As Kentucky Derby Day approaches and thoughts turn to two of Kentucky’s finest products – thoroughbred horses and bourbon – a third could be added to the list: Supreme Court justices. For 150 years, if you were placing bets on where a Supreme Court justice would come from, the odds were very good that the appointee would be from Kentucky.
From 1807 through 1957, there was always at least one justice from Kentucky on the High Court, and from 1938 through 1939, three of the nine justices were from the Bluegrass State (James C. McReynolds, Louis D. Brandeis, and Stanley F. Reed). In total, during this 150 year period in Supreme Court history, 10 justices and 1 chief justice came from Kentucky, although some had made their careers in another state by the time of their appointment. In addition to Reed, Brandeis and McReynolds, the list of Kentuckians includes: Thomas Todd; Robert Trimble; John McLean; Samuel F. Miller; John Marshall Harlan; Horace H. Lurton; Wiley B. Rutledge; and Chief Justice Fred M.Vinson. It is also a source of pride for Kentuckians that one of the two dissenters in the Dred Scott decision (Justice McLean) and the lone dissenter in Plessy v. Ferguson (Justice Harlan) were from Kentucky.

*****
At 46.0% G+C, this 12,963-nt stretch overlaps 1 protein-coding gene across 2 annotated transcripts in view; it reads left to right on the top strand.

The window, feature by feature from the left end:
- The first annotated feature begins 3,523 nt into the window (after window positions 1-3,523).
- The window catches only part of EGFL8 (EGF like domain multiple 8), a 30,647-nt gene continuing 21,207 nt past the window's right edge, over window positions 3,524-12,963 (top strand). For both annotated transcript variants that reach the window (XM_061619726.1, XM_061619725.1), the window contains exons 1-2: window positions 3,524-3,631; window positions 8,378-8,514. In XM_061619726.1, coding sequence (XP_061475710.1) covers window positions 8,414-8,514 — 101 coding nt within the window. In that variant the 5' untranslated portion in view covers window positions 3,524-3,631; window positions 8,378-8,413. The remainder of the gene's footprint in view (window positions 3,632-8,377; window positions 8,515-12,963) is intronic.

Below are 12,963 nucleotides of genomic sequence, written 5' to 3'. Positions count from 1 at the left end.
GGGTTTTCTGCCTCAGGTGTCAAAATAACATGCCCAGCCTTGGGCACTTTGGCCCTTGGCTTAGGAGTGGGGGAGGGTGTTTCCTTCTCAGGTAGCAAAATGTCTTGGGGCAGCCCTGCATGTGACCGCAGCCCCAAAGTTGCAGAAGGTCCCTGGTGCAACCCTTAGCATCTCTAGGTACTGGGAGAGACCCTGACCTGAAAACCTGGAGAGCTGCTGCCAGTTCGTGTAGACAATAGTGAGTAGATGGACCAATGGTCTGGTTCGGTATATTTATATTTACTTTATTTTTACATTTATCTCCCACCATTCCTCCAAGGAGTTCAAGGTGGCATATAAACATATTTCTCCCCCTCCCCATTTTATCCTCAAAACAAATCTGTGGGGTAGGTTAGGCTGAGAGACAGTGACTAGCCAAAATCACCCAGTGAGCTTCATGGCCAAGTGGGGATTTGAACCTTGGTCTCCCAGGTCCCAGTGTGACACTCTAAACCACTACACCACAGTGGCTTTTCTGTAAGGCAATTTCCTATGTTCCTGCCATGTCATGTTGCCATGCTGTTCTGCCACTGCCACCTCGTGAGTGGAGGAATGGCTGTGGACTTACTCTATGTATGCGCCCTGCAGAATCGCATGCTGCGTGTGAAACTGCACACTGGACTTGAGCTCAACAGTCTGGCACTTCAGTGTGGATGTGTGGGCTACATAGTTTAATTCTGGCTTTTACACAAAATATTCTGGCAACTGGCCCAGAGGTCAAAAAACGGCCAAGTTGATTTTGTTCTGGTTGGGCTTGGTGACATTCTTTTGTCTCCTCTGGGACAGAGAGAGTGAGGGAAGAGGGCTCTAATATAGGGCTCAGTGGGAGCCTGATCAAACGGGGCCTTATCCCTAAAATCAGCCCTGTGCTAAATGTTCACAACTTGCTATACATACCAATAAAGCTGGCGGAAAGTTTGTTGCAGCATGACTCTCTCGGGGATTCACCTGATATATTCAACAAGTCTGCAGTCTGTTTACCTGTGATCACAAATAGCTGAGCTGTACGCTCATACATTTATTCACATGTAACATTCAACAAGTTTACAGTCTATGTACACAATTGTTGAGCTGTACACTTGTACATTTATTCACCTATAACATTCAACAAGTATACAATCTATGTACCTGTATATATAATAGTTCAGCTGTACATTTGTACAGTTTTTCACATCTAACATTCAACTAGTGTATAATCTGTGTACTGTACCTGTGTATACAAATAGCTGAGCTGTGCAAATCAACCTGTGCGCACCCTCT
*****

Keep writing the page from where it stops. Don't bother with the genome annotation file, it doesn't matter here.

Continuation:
Why so many appointees from Kentucky? Can it be attributed to something in the limestone-filtered waters in the Bluegrass that also strengthen the bones of the thoroughbreds and purify the finest bourbons in the world? We include the mint julep recipe from the founder of Churchill Downs to assist in your contemplation of this pressing question. Riders Up!